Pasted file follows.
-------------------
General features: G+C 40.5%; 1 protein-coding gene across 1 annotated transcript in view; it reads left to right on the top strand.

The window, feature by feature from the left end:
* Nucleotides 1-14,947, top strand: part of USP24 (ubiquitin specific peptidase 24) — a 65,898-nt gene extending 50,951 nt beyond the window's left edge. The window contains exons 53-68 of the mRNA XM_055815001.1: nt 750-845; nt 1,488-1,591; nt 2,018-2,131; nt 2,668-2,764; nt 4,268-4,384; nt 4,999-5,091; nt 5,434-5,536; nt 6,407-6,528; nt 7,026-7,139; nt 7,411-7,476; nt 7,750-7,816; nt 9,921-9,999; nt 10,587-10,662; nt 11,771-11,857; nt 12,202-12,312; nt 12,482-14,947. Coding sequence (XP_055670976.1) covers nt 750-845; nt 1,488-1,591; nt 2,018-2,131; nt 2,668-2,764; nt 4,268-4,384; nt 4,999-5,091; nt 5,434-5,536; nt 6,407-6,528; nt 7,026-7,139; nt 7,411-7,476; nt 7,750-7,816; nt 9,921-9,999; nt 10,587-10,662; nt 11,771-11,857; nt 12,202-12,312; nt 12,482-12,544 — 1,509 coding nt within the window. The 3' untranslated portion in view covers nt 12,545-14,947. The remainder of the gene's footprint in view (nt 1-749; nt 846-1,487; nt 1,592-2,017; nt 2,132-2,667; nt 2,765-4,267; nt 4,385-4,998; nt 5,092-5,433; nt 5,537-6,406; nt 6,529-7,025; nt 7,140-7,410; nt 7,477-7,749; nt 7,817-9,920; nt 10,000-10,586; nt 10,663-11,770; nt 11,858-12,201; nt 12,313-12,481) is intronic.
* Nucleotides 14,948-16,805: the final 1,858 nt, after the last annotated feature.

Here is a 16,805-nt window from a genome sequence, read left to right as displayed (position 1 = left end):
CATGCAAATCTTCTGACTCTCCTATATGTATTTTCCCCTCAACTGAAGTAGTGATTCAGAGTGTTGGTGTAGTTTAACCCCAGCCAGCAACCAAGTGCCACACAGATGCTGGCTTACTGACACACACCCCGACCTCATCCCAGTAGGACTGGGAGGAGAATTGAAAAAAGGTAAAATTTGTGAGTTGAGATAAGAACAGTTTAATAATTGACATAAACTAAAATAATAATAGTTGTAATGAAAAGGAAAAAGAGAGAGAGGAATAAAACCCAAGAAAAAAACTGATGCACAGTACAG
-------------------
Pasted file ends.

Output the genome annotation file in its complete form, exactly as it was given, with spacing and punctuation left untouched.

General features: G+C 40.5%; 1 protein-coding gene across 1 annotated transcript in view; it reads left to right on the top strand.

The window, feature by feature from the left end:
* Nucleotides 1-14,947, top strand: part of USP24 (ubiquitin specific peptidase 24) — a 65,898-nt gene extending 50,951 nt beyond the window's left edge. The window contains exons 53-68 of the mRNA XM_055815001.1: nt 750-845; nt 1,488-1,591; nt 2,018-2,131; nt 2,668-2,764; nt 4,268-4,384; nt 4,999-5,091; nt 5,434-5,536; nt 6,407-6,528; nt 7,026-7,139; nt 7,411-7,476; nt 7,750-7,816; nt 9,921-9,999; nt 10,587-10,662; nt 11,771-11,857; nt 12,202-12,312; nt 12,482-14,947. Coding sequence (XP_055670976.1) covers nt 750-845; nt 1,488-1,591; nt 2,018-2,131; nt 2,668-2,764; nt 4,268-4,384; nt 4,999-5,091; nt 5,434-5,536; nt 6,407-6,528; nt 7,026-7,139; nt 7,411-7,476; nt 7,750-7,816; nt 9,921-9,999; nt 10,587-10,662; nt 11,771-11,857; nt 12,202-12,312; nt 12,482-12,544 — 1,509 coding nt within the window. The 3' untranslated portion in view covers nt 12,545-14,947. The remainder of the gene's footprint in view (nt 1-749; nt 846-1,487; nt 1,592-2,017; nt 2,132-2,667; nt 2,765-4,267; nt 4,385-4,998; nt 5,092-5,433; nt 5,537-6,406; nt 6,529-7,025; nt 7,140-7,410; nt 7,477-7,749; nt 7,817-9,920; nt 10,000-10,586; nt 10,663-11,770; nt 11,858-12,201; nt 12,313-12,481) is intronic.
* Nucleotides 14,948-16,805: the final 1,858 nt, after the last annotated feature.

Here is a 16,805-nt window from a genome sequence, read left to right as displayed (position 1 = left end):
CATGCAAATCTTCTGACTCTCCTATATGTATTTTCCCCTCAACTGAAGTAGTGATTCAGAGTGTTGGTGTAGTTTAACCCCAGCCAGCAACCAAGTGCCACACAGATGCTGGCTTACTGACACACACCCCGACCTCATCCCAGTAGGACTGGGAGGAGAATTGAAAAAAGGTAAAATTTGTGAGTTGAGATAAGAACAGTTTAATAATTGACATAAACTAAAATAATAATAGTTGTAATGAAAAGGAAAAAGAGAGAGAGGAATAAAACCCAAGAAAAAAACTGATGCACAGTACAG